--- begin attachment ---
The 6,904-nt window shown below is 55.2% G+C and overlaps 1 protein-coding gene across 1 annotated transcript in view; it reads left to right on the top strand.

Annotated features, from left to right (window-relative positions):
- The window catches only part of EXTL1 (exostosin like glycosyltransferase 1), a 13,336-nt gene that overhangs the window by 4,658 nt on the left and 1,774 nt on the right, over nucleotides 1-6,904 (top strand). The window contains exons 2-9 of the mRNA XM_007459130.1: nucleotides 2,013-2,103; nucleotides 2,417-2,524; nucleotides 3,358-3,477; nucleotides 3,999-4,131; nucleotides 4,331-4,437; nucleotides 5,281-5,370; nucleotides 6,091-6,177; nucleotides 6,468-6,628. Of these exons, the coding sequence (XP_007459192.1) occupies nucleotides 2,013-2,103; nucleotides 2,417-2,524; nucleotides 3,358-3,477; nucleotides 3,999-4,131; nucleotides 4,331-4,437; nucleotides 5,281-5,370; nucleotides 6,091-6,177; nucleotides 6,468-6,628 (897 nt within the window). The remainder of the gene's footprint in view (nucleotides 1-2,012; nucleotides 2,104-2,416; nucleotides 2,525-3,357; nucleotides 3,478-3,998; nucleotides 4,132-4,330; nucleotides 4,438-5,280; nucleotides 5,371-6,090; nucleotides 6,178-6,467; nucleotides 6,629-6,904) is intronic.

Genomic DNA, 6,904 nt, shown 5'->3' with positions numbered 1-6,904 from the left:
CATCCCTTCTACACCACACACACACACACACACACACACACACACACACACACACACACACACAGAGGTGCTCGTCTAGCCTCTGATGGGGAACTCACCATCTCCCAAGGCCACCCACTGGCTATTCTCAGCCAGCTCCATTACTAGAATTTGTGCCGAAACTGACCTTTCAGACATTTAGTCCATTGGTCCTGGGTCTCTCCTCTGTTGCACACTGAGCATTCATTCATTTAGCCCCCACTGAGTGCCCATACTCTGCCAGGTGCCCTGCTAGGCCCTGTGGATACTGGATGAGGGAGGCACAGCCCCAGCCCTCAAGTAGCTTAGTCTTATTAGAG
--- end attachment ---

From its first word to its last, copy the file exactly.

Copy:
The 6,904-nt window shown below is 55.2% G+C and overlaps 1 protein-coding gene across 1 annotated transcript in view; it reads left to right on the top strand.

Annotated features, from left to right (window-relative positions):
- The window catches only part of EXTL1 (exostosin like glycosyltransferase 1), a 13,336-nt gene that overhangs the window by 4,658 nt on the left and 1,774 nt on the right, over nucleotides 1-6,904 (top strand). The window contains exons 2-9 of the mRNA XM_007459130.1: nucleotides 2,013-2,103; nucleotides 2,417-2,524; nucleotides 3,358-3,477; nucleotides 3,999-4,131; nucleotides 4,331-4,437; nucleotides 5,281-5,370; nucleotides 6,091-6,177; nucleotides 6,468-6,628. Of these exons, the coding sequence (XP_007459192.1) occupies nucleotides 2,013-2,103; nucleotides 2,417-2,524; nucleotides 3,358-3,477; nucleotides 3,999-4,131; nucleotides 4,331-4,437; nucleotides 5,281-5,370; nucleotides 6,091-6,177; nucleotides 6,468-6,628 (897 nt within the window). The remainder of the gene's footprint in view (nucleotides 1-2,012; nucleotides 2,104-2,416; nucleotides 2,525-3,357; nucleotides 3,478-3,998; nucleotides 4,132-4,330; nucleotides 4,438-5,280; nucleotides 5,371-6,090; nucleotides 6,178-6,467; nucleotides 6,629-6,904) is intronic.

Genomic DNA, 6,904 nt, shown 5'->3' with positions numbered 1-6,904 from the left:
CATCCCTTCTACACCACACACACACACACACACACACACACACACACACACACACACACACACAGAGGTGCTCGTCTAGCCTCTGATGGGGAACTCACCATCTCCCAAGGCCACCCACTGGCTATTCTCAGCCAGCTCCATTACTAGAATTTGTGCCGAAACTGACCTTTCAGACATTTAGTCCATTGGTCCTGGGTCTCTCCTCTGTTGCACACTGAGCATTCATTCATTTAGCCCCCACTGAGTGCCCATACTCTGCCAGGTGCCCTGCTAGGCCCTGTGGATACTGGATGAGGGAGGCACAGCCCCAGCCCTCAAGTAGCTTAGTCTTATTAGAG